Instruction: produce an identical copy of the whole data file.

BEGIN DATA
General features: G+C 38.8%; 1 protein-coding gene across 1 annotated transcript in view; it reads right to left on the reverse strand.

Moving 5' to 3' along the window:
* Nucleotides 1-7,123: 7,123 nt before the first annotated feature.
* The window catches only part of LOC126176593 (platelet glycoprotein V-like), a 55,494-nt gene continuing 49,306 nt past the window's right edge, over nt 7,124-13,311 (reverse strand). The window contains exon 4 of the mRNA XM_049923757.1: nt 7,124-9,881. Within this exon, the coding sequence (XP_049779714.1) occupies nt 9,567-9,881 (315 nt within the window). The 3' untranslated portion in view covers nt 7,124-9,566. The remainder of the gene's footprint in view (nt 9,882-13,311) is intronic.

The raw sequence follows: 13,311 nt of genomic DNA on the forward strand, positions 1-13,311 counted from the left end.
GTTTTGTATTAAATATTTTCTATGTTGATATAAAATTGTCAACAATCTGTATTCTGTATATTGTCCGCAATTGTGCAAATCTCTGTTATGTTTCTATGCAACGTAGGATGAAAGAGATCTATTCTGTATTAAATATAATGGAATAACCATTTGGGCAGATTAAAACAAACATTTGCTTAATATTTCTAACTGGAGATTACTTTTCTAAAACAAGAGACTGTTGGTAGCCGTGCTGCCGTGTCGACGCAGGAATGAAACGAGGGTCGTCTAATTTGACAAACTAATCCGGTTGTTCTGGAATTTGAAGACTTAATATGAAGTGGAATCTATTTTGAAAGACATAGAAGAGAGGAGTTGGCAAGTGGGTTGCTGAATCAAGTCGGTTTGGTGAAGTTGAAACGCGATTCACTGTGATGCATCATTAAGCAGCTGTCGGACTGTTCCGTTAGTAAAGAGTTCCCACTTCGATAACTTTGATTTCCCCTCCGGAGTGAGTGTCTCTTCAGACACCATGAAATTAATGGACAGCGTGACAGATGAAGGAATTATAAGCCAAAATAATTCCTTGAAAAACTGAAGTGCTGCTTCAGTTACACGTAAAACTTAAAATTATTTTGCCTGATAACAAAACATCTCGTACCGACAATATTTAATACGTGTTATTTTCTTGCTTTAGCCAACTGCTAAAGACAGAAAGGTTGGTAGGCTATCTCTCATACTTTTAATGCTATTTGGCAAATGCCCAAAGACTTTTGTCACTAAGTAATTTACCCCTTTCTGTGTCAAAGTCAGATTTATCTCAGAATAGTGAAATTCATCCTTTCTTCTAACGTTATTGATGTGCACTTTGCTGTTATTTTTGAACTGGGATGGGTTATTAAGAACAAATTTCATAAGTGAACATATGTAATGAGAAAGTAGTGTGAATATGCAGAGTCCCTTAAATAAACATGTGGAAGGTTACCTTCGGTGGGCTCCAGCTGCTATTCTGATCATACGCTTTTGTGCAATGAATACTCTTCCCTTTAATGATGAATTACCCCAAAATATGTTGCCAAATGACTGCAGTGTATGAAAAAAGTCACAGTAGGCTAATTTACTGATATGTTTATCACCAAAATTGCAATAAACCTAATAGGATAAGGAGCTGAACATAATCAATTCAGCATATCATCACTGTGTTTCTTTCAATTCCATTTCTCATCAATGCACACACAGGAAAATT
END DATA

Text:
General features: G+C 38.8%; 1 protein-coding gene across 1 annotated transcript in view; it reads right to left on the reverse strand.

Moving 5' to 3' along the window:
* Nucleotides 1-7,123: 7,123 nt before the first annotated feature.
* The window catches only part of LOC126176593 (platelet glycoprotein V-like), a 55,494-nt gene continuing 49,306 nt past the window's right edge, over nt 7,124-13,311 (reverse strand). The window contains exon 4 of the mRNA XM_049923757.1: nt 7,124-9,881. Within this exon, the coding sequence (XP_049779714.1) occupies nt 9,567-9,881 (315 nt within the window). The 3' untranslated portion in view covers nt 7,124-9,566. The remainder of the gene's footprint in view (nt 9,882-13,311) is intronic.

The raw sequence follows: 13,311 nt of genomic DNA on the forward strand, positions 1-13,311 counted from the left end.
GTTTTGTATTAAATATTTTCTATGTTGATATAAAATTGTCAACAATCTGTATTCTGTATATTGTCCGCAATTGTGCAAATCTCTGTTATGTTTCTATGCAACGTAGGATGAAAGAGATCTATTCTGTATTAAATATAATGGAATAACCATTTGGGCAGATTAAAACAAACATTTGCTTAATATTTCTAACTGGAGATTACTTTTCTAAAACAAGAGACTGTTGGTAGCCGTGCTGCCGTGTCGACGCAGGAATGAAACGAGGGTCGTCTAATTTGACAAACTAATCCGGTTGTTCTGGAATTTGAAGACTTAATATGAAGTGGAATCTATTTTGAAAGACATAGAAGAGAGGAGTTGGCAAGTGGGTTGCTGAATCAAGTCGGTTTGGTGAAGTTGAAACGCGATTCACTGTGATGCATCATTAAGCAGCTGTCGGACTGTTCCGTTAGTAAAGAGTTCCCACTTCGATAACTTTGATTTCCCCTCCGGAGTGAGTGTCTCTTCAGACACCATGAAATTAATGGACAGCGTGACAGATGAAGGAATTATAAGCCAAAATAATTCCTTGAAAAACTGAAGTGCTGCTTCAGTTACACGTAAAACTTAAAATTATTTTGCCTGATAACAAAACATCTCGTACCGACAATATTTAATACGTGTTATTTTCTTGCTTTAGCCAACTGCTAAAGACAGAAAGGTTGGTAGGCTATCTCTCATACTTTTAATGCTATTTGGCAAATGCCCAAAGACTTTTGTCACTAAGTAATTTACCCCTTTCTGTGTCAAAGTCAGATTTATCTCAGAATAGTGAAATTCATCCTTTCTTCTAACGTTATTGATGTGCACTTTGCTGTTATTTTTGAACTGGGATGGGTTATTAAGAACAAATTTCATAAGTGAACATATGTAATGAGAAAGTAGTGTGAATATGCAGAGTCCCTTAAATAAACATGTGGAAGGTTACCTTCGGTGGGCTCCAGCTGCTATTCTGATCATACGCTTTTGTGCAATGAATACTCTTCCCTTTAATGATGAATTACCCCAAAATATGTTGCCAAATGACTGCAGTGTATGAAAAAAGTCACAGTAGGCTAATTTACTGATATGTTTATCACCAAAATTGCAATAAACCTAATAGGATAAGGAGCTGAACATAATCAATTCAGCATATCATCACTGTGTTTCTTTCAATTCCATTTCTCATCAATGCACACACAGGAAAATT